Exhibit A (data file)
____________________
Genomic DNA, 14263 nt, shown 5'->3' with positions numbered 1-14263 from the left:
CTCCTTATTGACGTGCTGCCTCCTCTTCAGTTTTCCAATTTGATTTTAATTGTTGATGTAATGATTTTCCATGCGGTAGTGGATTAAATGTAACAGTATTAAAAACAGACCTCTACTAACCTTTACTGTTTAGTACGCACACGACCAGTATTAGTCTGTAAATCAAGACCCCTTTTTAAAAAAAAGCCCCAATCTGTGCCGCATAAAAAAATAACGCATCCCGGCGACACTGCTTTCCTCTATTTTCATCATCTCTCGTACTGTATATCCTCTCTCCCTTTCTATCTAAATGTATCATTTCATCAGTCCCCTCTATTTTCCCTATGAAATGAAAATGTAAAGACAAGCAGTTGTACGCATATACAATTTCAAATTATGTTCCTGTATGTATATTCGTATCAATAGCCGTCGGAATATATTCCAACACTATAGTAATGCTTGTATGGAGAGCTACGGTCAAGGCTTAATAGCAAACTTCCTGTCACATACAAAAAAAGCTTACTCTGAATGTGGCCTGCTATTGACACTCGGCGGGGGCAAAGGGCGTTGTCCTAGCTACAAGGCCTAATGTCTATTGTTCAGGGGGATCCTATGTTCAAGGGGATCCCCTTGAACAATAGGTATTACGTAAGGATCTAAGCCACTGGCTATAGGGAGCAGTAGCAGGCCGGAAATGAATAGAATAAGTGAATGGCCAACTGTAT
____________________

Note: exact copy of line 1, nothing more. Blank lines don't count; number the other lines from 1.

Genomic DNA, 14263 nt, shown 5'->3' with positions numbered 1-14263 from the left: